Many Too Many

I have a whiteboard on the wall of my home office, next to my computer, where I write down ideas for articles, stories, poems or projects, many of which end up here at Indie Moines. Some things, of course, are posted on the blog without ever passing through the whiteboard, dumped straight from frontal lobe to keyboard in fit of inspiration. But some things go on the board and never quite ripen to full fruition, so they often get consolidated into omnibus blog posts involving several short pieces, in lieu of one long one. As I look at the whiteboard tonight, it looks like it’s time to do a little slate cleaning, as I’m running out of space to write new things. So tonight’s omnibus post clears everything off the board, so I can wash it clean, and start afresh. You’ve been forewarned . . .

1. Before there were blogs, there were journals and diaries, and Robert Fripp has been keeping one of the latter since his youth. Fortunately, he’s chosen to share it online with interested readers, including me. I admire him immensely for his guitar-playing skills, of course, but I also admire him immensely as a man: he loves his wife and his pet rabbit, he stands up for what he believes in (even when it is unpopular to do so), he offers sage counsel and wisdom in fields where he is expert, and he appreciates the little things that make life lovely. I especially liked this quote from his August 23, 2012 entry: “How wonderful life can be, in its small details, when your home is where you live.” Amen.

2. Speaking of Robert Fripp, The 40th Anniversary Editions of the King Crimson catalog that he is producing with Steven Wilson of Porcupine Tree are revelatory and masterful. They have moved Starless and Bible Black and Lizard up into my all-time favorite album list, and I am really looking forward to hearing Lark’s Tongue in Aspic later this year, since I’ve listened to live versions of songs from that album more than the studio originals in recent years, and hope that the 40th Anniversary treatment lets those studio recordings soar the way they ought to.

3. The vocalist-bassist on Lark’s Tongue in Aspic was John Wetton, later of Asia fame. Before he joined King Crimson, he played with a group called Family, and the two albums he released with them, Fearless (1971) and Bandstand (1972) are also among my all-time favorites, and have also been relatively recently released in strong, well-mixed digital editions. Worth seeking out, if you’ve never heard them. They are sort of cross between a classic progressive rock group and a rowdy English blooze band. Here’s a great live cut from 1971 with Wetton strongly featured: “Spanish Tide.” He’s the one playing the twin-necked guitar and singing.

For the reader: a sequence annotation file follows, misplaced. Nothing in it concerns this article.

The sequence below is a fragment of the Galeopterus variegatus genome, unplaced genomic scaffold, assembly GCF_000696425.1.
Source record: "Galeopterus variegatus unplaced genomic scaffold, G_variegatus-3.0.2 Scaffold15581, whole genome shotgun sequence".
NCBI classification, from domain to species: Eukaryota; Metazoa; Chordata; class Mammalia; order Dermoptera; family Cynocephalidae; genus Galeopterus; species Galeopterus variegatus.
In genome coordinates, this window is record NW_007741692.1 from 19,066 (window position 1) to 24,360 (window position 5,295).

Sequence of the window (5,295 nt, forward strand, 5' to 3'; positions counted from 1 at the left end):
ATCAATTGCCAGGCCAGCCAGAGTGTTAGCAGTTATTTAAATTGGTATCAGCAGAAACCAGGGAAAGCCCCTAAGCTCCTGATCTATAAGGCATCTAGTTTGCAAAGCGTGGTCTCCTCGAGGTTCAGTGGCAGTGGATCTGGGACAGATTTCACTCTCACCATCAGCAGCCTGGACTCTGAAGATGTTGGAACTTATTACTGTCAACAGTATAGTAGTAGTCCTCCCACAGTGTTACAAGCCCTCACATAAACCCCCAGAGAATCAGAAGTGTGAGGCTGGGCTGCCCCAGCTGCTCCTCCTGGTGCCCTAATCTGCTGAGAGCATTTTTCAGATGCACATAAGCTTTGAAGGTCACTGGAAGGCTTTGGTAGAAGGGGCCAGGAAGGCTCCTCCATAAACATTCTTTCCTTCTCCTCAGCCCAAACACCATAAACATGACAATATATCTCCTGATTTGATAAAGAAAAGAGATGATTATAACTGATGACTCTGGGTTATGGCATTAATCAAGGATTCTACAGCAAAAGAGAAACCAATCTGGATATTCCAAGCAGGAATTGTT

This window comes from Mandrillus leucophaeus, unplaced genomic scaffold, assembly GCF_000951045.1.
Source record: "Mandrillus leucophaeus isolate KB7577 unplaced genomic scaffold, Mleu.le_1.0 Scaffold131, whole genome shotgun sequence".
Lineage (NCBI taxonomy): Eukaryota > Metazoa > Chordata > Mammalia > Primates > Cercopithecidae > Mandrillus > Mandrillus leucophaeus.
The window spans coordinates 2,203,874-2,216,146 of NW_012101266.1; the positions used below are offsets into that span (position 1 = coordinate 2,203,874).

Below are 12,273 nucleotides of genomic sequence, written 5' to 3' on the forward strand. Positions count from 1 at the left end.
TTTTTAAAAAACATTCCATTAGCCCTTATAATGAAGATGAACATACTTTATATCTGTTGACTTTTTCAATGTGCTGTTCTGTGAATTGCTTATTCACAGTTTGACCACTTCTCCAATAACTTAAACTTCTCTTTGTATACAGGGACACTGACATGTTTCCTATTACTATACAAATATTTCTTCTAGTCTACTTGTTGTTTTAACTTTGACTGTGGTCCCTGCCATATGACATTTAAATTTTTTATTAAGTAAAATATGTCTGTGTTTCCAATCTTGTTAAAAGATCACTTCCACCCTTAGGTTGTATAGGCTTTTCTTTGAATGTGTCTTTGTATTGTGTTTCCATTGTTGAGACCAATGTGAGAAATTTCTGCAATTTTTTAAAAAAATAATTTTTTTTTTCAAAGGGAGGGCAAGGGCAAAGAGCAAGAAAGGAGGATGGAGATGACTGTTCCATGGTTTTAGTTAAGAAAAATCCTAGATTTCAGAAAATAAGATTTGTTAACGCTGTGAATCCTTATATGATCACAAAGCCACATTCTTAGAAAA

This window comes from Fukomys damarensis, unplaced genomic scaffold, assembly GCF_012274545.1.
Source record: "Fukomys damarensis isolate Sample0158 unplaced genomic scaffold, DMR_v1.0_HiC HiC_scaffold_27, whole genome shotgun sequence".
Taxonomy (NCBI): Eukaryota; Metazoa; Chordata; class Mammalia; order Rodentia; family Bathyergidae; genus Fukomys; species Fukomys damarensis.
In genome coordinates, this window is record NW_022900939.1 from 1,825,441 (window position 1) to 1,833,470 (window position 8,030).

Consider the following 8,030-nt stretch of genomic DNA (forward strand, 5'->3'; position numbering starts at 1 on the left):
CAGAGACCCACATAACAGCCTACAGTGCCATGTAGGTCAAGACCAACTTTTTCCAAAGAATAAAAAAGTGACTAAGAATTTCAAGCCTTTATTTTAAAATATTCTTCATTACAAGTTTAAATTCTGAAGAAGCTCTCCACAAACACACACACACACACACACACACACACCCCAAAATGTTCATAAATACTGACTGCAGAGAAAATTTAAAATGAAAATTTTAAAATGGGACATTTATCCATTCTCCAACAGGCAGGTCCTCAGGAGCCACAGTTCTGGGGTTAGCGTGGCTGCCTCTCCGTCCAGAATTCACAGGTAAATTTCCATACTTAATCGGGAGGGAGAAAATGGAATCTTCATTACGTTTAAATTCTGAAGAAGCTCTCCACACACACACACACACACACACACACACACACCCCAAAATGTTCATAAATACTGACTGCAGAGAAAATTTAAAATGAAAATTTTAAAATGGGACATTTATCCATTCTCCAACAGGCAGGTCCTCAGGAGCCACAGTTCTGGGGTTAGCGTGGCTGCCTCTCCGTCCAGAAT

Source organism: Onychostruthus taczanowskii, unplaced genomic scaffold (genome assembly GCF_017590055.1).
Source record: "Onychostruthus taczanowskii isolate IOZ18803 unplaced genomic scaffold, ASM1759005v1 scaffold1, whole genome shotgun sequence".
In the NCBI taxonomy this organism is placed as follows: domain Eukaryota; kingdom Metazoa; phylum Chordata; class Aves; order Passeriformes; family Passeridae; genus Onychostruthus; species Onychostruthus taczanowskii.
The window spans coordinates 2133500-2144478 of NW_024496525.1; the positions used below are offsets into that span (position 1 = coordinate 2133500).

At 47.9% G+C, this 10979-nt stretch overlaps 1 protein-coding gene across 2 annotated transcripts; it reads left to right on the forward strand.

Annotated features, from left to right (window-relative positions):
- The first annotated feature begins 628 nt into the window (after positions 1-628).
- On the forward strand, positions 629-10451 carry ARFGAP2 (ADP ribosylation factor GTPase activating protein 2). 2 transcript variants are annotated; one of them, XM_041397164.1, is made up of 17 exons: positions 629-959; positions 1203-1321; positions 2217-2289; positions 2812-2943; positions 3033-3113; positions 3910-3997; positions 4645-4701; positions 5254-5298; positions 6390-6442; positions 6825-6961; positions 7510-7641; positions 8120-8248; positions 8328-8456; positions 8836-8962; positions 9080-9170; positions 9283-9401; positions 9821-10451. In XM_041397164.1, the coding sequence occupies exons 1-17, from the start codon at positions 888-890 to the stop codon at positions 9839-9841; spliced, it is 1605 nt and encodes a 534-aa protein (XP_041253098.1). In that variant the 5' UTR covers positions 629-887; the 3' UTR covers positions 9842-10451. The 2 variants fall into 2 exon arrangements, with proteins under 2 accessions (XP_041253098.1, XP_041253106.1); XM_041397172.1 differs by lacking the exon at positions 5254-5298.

4. I don’t watch a lot of television, but I’ll generally have at least one show at any given time that captures my attention enough to watch live or make a point of recordings. My current favorite television show, that I tape and watch religiously? Adventure Time. It’s mathematical!

5. The locations of the nine greatest restaurant meals that I have ever eaten, and who I ate them with:

Channel Bass Inn, Chincoteague, Virginia (long closed, me and Marcia)

Cafe Marquesa, Key West, Florida (me, Marcia and Katelin)

Zuzu, Napa, California (me and Marcia)

River Street Cafe, Troy, New York (no official website, many meals with many people)

Driftwood, Oranjestad, Aruba (me, Marcia and Katelin)

Barbes, New York, New York (me, Marcia, Katelin and our friend Pat, two meals)

Hótel Búðir Snæfellsnesi, Búðir, Iceland (me, Marcia and Katelin)

V Mertz, Omaha, Nebraska (me and Marcia)

Unknown parilla (steak house) in La Recoleta, Buenos Aires, Argentina (me, Marcia, Katelin and Katelin’s friend, Kenna. I can’t find the name because apparently it has closed; I know where it was, but it does not show up on maps anymore).

6. The greatest story songs of all time (I’m not doing all the links this time . . . you can find them if you want the proof):

“Ode to Billie Joe” and “Fancy” by Bobbie Gentry

“1952 Vincent Black Lightning” by Richard Thompson

“One Tin Soldier (Ballad of Billy Jack)” by Coven

“Buenos Tardes Amigos” by Ween

“Lady Waters and the Hooded One” by Robyn Hitchcock and the Egyptians

“Common People” and “Sorted for E’s and Whiz” by Pulp

“The Wreck of the Edmund Fitzgerald” by Gordon Lightfoot

“The Night the Lights Went Out in Georgia” by The Band

“Paradise by the Dashboard Lights” by Meatloaf

“El Paso” by Marty Robbins

“Maddy Groves” by Fairport Convention

7. Gay Tastee’s “Beautiful Brand New” is one of me and Marcia’s all-time favorite songs, a hands-down desert island disc for us both. There’s a video for it on Youtube that somehow makes it even more poignant and haunting than it already is. You need to see it.

8. XKCD’s Click and Drag is the coolest interactive web experience I’ve had since, oh, I dunno, maybe the day I discovered snarg in 1995 or so.  Go explore it, and don’t miss the underground civilization, nor all of the things up in the sky.

9. Vacations are the time to do things that you don’t normally do when you’re at home. When we were in Wyoming, this included going to see the idiotic final Batman movie. The experience made me even more firm in my resolve to never again pay to see a movie based on a comic book superhero. Of course, given the total lack of imagination evident in Hollywood in recent years, this pretty much means I’m just staying home and watching “Adventure Time” most nights.

Dodo/Lurker